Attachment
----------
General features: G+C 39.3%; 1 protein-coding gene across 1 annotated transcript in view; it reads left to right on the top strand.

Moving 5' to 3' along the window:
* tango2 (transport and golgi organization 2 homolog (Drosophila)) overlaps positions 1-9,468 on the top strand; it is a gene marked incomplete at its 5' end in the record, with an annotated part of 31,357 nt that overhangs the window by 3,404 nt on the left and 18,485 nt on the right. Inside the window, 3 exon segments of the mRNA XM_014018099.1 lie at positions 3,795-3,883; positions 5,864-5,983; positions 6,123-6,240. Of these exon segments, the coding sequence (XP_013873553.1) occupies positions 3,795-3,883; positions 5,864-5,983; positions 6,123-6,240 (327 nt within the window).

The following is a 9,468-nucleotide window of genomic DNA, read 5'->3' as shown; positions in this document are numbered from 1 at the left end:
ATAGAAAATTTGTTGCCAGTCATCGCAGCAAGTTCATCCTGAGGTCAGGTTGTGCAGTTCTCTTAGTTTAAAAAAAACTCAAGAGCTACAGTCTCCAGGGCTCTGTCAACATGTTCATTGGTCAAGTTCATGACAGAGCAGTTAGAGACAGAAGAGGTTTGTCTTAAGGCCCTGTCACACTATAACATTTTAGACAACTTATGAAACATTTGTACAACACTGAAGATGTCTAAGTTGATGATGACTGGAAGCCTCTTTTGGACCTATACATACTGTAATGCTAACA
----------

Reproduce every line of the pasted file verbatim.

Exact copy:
General features: G+C 39.3%; 1 protein-coding gene across 1 annotated transcript in view; it reads left to right on the top strand.

Moving 5' to 3' along the window:
* tango2 (transport and golgi organization 2 homolog (Drosophila)) overlaps positions 1-9,468 on the top strand; it is a gene marked incomplete at its 5' end in the record, with an annotated part of 31,357 nt that overhangs the window by 3,404 nt on the left and 18,485 nt on the right. Inside the window, 3 exon segments of the mRNA XM_014018099.1 lie at positions 3,795-3,883; positions 5,864-5,983; positions 6,123-6,240. Of these exon segments, the coding sequence (XP_013873553.1) occupies positions 3,795-3,883; positions 5,864-5,983; positions 6,123-6,240 (327 nt within the window).

The following is a 9,468-nucleotide window of genomic DNA, read 5'->3' as shown; positions in this document are numbered from 1 at the left end:
ATAGAAAATTTGTTGCCAGTCATCGCAGCAAGTTCATCCTGAGGTCAGGTTGTGCAGTTCTCTTAGTTTAAAAAAAACTCAAGAGCTACAGTCTCCAGGGCTCTGTCAACATGTTCATTGGTCAAGTTCATGACAGAGCAGTTAGAGACAGAAGAGGTTTGTCTTAAGGCCCTGTCACACTATAACATTTTAGACAACTTATGAAACATTTGTACAACACTGAAGATGTCTAAGTTGATGATGACTGGAAGCCTCTTTTGGACCTATACATACTGTAATGCTAACA